• Microfiber cloths are hastier …Microfiber cloths get things looking far cleaner in a lot less time and are better at clean up spills faster than paper towels because their tiny fibers are more absorbent.
  • Microfiber cloths are healthier for the environment…Microfiber cloths eliminate the need to buy expensive and harmful detergents.
  • Microfiber cloths are healthier to your wallet…Microfiber cloths are fairly cheap when compared to many other ways of cleaning up spills and doing other such jobs around your home.
  • Microfiber cloths are hygienic…Microfiber cloths have been shown to minimize the spread of infections in hospitals and similar environments.

Choosing Microfiber Cloths…When choosing microfiber cloths, look for those that have the smallest microfibers because these are the most hygienic.

These days there are SO many different websites selling microfiber cloths, so it can be hard to know which ones are the best ones, but this list of the most highly-reviewed microfiber cloths found on the internet might come in handy. These microfiber cloths include…

AmazonBasics Microfiber Cleaning Cloths

  • Absorbency…can absorb up to eight times its own weight
  • Best used for…cleaning inside the house, not advised for outdoor use because they can tear easily
  • Care…machine washable and can be washed, rinsed, and reused over and over again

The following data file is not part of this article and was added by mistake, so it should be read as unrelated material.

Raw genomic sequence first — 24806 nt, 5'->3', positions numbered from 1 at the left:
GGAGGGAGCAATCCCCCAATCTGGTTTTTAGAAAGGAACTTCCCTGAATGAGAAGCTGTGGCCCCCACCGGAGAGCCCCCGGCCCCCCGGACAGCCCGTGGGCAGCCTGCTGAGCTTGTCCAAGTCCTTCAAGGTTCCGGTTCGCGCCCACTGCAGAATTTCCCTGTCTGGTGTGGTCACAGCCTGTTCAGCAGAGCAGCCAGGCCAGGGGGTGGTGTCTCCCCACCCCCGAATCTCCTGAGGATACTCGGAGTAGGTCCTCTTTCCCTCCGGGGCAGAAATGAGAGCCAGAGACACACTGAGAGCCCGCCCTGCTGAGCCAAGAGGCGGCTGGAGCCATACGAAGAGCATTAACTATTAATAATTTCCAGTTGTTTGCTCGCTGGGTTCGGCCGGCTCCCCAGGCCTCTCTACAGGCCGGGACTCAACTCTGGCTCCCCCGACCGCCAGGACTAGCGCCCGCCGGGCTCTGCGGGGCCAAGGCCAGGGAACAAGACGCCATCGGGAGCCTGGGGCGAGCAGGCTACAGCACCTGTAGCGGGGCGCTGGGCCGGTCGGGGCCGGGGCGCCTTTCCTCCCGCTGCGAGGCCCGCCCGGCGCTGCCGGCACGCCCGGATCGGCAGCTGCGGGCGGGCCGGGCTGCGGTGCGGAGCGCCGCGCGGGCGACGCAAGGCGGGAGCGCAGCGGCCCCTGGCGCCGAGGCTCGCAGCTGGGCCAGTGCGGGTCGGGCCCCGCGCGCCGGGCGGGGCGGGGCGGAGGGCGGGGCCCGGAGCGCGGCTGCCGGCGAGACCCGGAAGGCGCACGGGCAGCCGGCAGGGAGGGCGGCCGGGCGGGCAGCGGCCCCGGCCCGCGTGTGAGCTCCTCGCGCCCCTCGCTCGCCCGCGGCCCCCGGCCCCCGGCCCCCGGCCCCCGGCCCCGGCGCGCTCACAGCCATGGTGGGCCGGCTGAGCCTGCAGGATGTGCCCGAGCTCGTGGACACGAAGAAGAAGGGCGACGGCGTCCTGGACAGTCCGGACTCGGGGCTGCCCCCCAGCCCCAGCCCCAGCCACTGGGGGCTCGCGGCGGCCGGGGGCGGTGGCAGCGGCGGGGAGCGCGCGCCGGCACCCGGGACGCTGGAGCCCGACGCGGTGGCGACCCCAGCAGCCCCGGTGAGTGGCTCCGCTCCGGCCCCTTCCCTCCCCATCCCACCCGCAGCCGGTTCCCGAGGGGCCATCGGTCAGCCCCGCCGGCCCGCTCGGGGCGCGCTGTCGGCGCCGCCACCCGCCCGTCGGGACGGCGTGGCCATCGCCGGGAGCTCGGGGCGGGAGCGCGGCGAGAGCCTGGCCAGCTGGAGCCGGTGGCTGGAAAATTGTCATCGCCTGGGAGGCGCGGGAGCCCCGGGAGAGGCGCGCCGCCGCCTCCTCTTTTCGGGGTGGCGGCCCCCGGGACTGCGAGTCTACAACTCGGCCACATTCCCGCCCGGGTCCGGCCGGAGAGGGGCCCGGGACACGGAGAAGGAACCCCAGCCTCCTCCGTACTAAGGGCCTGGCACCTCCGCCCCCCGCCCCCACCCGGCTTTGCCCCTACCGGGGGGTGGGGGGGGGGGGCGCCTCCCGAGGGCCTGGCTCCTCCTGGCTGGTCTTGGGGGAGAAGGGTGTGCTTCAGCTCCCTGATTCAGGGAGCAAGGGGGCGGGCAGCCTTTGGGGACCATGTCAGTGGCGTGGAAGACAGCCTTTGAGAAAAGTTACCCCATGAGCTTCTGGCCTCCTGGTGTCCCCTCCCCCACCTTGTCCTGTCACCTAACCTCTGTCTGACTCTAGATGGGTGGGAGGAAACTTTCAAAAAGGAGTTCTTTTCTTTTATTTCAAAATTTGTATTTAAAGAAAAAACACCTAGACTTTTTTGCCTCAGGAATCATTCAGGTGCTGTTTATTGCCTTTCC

• Color…three different towel colors—blue, yellow, and white
  • Cost…packs of twenty-four for only fifteen dollars
  • Material..,90% Polyester 10% Polyamide
  • Review…
  • Size…25″x33″

Chemical Guys Miracle Dryer Towel

  • Absorbency..absorb up no less than ten times their weight in liquid
  • Best used for…best suited for drying a wet surface or applying a polish or wax on a car or kitchen appliances
  • Care..best temperature to wash the towel at is 60 degrees celsius, and if it is not washed at that temperature the towel could need to be washed twice to fully clean it out
  • Cost…brand is the most “premium” available, so cost more than most other brands out there…
  • Material…360,000 strands in every square inch of highly refined loop-woven microfiber, more than the numbers of strands in the competition, which is usually only 100,000-150,000 strands for every square inch of the towel
  • Size.. 16″ x 16″
  •  
  • Zwipes Microfiber Cleaning Cloths
  • Absorbency..,eight times its weight in water
  • Best used for…cleaning off and dusting surfaces in the kitchen and bathroom—such as sinks, toilets, showers, bathtubs, vanities, mirrors, countertops, appliances, and stainless steel
  • Care…wash in the washing machine with cold water and then tumble dry on a low setting
  • Color…orange, white, and blue
  • Cost…fifteen dollars
  • Material…110,000 fibers per square inch of cloth
  • Size..12″x16″
Sweet, Sweet Sunday

10 More Uses for Mineral Oil Around Your Home

As we start building our kitchen one item at a time and crawling our way along the Raw Foods pyramid at a snail’s pace, so far we only have three items in our dream home…

  • A saute pan
  • A spatula
  • A cutting board

And in the last post we saw that we should also buy some mineral oil to keep our boards in good shae,…

But sorry, as a minimalist on a budget, I am so not gonna buy mineral oil just to kee my cutting board in working condition…